Socio-Economic And Cultural Barriers To Utilization Of Contraceptives Among Women In Ndhiwa District, Homa Bay County, Kenya.

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Contraceptive prevalence was already high in developed countries in 1960 – 1965 (67 percent) and it remained over time at 69 percent in 2005 and 67 percent in 2007 United Nations (2007). On the other hand, contraceptive prevalence – an originality in developing countries at 9 percent in 1960 – 1965 prolonged to 59 percent in 2005 and 62 percent in 2007 United Nations (2007).

The sharpest increase in contraceptive prevalence occurred between the late 1960s and 1980s. This was also the period characterized by the launch and expansion of national family planning programmes in several heavily populated countries, including China, India, Indonesia, and Pakistan, United Nations (2005a).

Generally, there has been an impressive increase in contraceptive prevalence in the entire world (Carl and Toshiko, 2013). However, at the regional level, the progress in the efficiency of family planning programme and in the range of contraceptive method used has been different. In fact, in 2013, investigations by Carl and Toshiko (2013) revealed that Africa and sub-Saharan Africa had the lowest contraceptive prevalence at 31 percent and 26 per cent, respectively, as compared to 75 percent in Latin America and the Caribbean, and 65 percent in Asia (Table 1.1) (Carl and Toshiko, 2013). Thus, the statistics show that the use of modern methods in Africa and sub-Saharan Africa continues to be about one-third of the levels in the other two developing regions. Differential in contraceptive prevalence is also distinguished at the sub-regional levels within each major area. For example, Northern and Southern Africa regions have much higher prevalence of all methods or of modern methods of contraception compared to any other African region (Carl and Toshiko, 2013). Comparatively, utilization of modern methods of contraception is very low in Middle and Western Africa (Carl and Toshiko, 2013), 8 per cent and 11 per cent,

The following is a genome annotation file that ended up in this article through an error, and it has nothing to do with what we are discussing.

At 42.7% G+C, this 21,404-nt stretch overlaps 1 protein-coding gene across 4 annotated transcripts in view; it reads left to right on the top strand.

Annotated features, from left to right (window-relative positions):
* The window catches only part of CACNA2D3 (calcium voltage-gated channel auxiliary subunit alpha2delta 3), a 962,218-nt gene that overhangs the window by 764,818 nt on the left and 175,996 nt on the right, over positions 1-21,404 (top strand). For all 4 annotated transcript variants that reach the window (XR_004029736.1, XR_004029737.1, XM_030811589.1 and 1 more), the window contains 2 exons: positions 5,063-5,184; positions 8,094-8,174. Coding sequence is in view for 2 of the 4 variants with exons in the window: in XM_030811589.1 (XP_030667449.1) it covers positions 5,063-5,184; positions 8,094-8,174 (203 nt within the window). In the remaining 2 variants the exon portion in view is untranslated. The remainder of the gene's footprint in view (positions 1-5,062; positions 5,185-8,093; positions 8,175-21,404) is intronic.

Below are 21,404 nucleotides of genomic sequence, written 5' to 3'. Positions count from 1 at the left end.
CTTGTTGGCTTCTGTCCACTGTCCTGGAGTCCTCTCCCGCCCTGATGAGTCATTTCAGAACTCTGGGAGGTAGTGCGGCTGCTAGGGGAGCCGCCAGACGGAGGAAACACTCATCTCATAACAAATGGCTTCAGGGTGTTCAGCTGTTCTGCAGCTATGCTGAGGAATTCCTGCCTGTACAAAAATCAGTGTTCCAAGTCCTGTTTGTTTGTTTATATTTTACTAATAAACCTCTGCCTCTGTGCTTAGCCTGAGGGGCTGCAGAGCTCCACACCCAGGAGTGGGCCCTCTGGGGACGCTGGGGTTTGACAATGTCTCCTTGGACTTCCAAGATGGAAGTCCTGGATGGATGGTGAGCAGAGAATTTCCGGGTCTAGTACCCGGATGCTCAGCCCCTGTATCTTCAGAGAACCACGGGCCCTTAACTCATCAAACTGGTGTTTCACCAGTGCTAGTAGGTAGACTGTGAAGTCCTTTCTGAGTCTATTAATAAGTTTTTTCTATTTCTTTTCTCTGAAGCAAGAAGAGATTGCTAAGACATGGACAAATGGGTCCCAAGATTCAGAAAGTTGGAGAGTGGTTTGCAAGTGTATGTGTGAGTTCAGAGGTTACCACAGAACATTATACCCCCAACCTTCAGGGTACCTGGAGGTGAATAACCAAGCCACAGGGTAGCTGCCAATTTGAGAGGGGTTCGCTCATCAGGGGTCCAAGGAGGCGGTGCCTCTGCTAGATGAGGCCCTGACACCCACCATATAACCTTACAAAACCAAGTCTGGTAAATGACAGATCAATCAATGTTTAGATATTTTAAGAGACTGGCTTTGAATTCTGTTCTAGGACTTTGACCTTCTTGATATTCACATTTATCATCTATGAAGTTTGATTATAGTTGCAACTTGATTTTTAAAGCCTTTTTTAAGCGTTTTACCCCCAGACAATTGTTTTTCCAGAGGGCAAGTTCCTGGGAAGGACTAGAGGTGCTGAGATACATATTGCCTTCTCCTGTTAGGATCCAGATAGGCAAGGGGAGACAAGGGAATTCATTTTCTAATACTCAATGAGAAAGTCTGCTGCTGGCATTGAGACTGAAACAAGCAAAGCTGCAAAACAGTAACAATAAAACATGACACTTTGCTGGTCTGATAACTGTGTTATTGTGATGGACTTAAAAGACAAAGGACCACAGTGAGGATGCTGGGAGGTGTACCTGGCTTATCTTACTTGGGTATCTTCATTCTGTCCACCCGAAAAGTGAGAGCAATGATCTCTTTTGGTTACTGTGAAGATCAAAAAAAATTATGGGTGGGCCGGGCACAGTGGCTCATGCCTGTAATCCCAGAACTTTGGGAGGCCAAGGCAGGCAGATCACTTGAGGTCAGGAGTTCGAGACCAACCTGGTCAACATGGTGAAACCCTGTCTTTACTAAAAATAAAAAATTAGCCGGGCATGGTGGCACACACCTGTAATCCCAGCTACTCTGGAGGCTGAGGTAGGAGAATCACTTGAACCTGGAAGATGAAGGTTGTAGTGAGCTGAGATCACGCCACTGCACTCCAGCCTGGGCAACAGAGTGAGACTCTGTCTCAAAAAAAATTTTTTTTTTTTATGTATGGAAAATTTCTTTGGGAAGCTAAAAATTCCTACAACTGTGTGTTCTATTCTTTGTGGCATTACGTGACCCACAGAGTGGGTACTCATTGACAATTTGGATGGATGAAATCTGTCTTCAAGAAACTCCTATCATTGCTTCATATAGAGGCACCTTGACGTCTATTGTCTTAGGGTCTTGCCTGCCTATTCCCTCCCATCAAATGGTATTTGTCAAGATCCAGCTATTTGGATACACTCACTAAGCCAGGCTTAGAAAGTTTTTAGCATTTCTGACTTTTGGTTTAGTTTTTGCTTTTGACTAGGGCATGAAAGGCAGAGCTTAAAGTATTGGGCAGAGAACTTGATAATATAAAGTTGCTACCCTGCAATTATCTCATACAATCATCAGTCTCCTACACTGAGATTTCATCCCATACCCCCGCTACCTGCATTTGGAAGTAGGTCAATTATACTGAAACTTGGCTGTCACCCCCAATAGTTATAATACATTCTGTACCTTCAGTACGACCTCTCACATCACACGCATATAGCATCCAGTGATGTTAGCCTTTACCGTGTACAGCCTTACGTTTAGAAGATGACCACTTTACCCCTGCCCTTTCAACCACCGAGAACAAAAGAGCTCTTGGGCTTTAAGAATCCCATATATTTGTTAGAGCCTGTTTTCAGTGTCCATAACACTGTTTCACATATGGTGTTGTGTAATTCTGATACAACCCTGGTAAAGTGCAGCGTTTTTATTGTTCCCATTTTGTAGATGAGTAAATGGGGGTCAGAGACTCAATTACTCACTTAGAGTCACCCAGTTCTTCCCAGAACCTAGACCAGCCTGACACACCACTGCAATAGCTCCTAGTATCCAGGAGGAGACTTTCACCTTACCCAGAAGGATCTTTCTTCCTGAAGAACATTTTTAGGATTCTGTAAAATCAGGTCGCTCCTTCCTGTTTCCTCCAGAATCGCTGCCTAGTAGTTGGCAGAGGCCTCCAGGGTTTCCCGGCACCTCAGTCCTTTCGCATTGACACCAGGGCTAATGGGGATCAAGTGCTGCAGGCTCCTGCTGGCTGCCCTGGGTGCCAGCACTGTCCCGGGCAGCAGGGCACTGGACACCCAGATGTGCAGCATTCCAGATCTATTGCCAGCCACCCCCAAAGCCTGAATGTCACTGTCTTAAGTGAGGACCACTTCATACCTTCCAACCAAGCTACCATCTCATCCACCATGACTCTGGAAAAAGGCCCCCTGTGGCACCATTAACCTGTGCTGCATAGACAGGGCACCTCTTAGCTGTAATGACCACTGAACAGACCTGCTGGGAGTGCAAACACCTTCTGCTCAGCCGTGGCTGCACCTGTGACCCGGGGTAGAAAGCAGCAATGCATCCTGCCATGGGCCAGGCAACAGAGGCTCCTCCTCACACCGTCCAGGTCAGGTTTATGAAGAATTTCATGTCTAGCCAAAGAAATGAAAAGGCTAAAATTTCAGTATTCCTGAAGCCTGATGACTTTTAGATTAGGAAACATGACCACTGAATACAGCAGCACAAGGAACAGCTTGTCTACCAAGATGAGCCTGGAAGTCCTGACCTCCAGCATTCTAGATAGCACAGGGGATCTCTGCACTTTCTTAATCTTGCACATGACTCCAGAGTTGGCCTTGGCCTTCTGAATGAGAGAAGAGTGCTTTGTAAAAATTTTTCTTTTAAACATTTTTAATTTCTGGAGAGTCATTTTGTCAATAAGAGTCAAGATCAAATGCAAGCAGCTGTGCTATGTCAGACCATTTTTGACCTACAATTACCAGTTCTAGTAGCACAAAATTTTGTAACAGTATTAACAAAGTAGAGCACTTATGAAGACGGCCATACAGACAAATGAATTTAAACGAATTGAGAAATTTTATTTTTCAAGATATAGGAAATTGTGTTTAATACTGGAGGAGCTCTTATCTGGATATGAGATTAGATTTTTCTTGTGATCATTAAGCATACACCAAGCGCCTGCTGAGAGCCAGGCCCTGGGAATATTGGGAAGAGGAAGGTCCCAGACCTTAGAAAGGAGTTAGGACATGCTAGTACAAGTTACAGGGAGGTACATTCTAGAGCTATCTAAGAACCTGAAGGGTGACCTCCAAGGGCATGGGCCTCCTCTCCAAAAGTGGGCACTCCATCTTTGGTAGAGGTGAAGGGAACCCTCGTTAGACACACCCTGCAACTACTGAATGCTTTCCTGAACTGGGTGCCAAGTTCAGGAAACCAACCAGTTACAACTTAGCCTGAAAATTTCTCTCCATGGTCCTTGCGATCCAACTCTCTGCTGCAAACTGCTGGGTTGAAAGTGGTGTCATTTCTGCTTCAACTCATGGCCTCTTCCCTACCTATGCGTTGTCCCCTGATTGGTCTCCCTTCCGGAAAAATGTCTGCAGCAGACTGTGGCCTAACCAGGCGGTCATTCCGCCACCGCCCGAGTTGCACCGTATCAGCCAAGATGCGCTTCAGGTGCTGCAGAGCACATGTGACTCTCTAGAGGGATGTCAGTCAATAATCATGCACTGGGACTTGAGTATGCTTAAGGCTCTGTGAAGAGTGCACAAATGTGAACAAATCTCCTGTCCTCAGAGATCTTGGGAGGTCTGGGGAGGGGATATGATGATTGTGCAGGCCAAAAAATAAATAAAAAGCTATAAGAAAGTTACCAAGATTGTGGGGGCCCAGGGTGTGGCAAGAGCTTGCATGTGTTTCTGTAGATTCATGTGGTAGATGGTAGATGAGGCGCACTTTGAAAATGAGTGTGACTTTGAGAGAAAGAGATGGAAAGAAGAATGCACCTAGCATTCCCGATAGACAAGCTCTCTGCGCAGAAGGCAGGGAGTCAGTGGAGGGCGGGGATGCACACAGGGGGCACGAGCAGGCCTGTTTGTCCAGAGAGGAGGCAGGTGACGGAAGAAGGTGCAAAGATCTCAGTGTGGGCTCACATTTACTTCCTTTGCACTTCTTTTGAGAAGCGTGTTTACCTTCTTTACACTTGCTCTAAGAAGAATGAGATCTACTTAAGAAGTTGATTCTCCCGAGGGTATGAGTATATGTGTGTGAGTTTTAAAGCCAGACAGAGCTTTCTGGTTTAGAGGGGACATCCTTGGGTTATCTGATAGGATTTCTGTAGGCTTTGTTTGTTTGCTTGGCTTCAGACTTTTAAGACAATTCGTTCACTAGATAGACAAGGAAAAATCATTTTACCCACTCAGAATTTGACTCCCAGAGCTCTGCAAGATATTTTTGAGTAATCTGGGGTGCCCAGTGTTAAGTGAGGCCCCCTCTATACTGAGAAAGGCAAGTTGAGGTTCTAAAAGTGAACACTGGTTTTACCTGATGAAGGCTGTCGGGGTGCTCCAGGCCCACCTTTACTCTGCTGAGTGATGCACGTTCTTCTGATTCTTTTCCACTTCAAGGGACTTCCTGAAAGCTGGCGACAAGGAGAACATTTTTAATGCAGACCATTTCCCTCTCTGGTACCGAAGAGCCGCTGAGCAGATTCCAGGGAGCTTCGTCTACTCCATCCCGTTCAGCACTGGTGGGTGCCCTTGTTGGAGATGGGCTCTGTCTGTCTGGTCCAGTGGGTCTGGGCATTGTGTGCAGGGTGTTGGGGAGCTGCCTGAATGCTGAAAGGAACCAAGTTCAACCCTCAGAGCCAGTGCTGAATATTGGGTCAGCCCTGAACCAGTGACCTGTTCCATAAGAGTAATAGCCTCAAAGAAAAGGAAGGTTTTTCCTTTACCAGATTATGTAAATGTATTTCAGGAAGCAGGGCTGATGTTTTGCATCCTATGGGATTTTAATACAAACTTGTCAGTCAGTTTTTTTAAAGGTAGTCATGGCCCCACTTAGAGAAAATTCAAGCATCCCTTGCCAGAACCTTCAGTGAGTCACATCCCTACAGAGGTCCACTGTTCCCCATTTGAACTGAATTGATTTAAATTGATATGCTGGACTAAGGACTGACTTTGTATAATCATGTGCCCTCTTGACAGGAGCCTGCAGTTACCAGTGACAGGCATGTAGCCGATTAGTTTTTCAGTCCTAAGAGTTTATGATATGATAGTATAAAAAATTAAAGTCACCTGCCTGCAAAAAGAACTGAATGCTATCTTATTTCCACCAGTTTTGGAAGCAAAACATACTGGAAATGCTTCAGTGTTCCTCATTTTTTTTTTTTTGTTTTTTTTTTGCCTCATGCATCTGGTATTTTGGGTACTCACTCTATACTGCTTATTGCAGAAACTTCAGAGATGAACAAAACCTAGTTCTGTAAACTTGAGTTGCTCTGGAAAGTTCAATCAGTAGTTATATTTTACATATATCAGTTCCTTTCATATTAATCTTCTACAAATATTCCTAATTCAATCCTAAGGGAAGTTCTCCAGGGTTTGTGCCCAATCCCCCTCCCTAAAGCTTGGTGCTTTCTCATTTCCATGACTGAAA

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APA

AfroAsia, R (2021). Socio-Economic And Cultural Barriers To Utilization Of Contraceptives Among Women In Ndhiwa District, Homa Bay County, Kenya.. Afribary.com: Retrieved June 14, 2021, from https://afribary.com/works/socio-economic-and-cultural-barriers-to-utilization-of-contraceptives-among-women-in-ndhiwa-district-homa-bay-county-kenya

MLA 8th

Research, AfroAsia. "Socio-Economic And Cultural Barriers To Utilization Of Contraceptives Among Women In Ndhiwa District, Homa Bay County, Kenya." Afribary.com. Afribary.com, 06 Jun. 2021, https://afribary.com/works/socio-economic-and-cultural-barriers-to-utilization-of-contraceptives-among-women-in-ndhiwa-district-homa-bay-county-kenya . Accessed 14 Jun. 2021.

MLA7

Research, AfroAsia. "Socio-Economic And Cultural Barriers To Utilization Of Contraceptives Among Women In Ndhiwa District, Homa Bay County, Kenya.". Afribary.com, Afribary.com, 06 Jun. 2021. Web. 14 Jun. 2021. < https://afribary.com/works/socio-economic-and-cultural-barriers-to-utilization-of-contraceptives-among-women-in-ndhiwa-district-homa-bay-county-kenya >.

Chicago

Research, AfroAsia. "Socio-Economic And Cultural Barriers To Utilization Of Contraceptives Among Women In Ndhiwa District, Homa Bay County, Kenya." Afribary.com (2021). Accessed June 14, 2021. https://afribary.com/works/socio-economic-and-cultural-barriers-to-utilization-of-contraceptives-among-women-in-ndhiwa-district-homa-bay-county-kenya